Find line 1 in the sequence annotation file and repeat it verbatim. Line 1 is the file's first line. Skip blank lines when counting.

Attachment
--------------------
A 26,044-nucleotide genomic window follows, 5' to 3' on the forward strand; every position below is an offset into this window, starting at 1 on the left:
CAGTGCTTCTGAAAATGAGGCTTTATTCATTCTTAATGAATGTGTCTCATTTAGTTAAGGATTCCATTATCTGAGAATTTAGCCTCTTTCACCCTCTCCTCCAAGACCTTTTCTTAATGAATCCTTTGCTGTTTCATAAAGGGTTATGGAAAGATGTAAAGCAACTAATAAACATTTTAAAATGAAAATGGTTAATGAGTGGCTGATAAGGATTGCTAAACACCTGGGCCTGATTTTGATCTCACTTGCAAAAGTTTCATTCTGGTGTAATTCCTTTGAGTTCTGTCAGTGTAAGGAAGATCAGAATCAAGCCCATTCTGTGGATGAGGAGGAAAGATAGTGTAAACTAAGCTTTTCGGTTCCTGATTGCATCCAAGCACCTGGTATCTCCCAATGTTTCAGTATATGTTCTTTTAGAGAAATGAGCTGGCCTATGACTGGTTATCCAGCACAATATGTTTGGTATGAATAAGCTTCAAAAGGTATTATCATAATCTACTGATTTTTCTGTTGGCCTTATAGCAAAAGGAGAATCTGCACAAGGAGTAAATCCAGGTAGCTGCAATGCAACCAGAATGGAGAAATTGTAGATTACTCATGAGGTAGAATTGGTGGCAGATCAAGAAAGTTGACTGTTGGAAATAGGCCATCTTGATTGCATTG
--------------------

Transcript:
A 26,044-nucleotide genomic window follows, 5' to 3' on the forward strand; every position below is an offset into this window, starting at 1 on the left: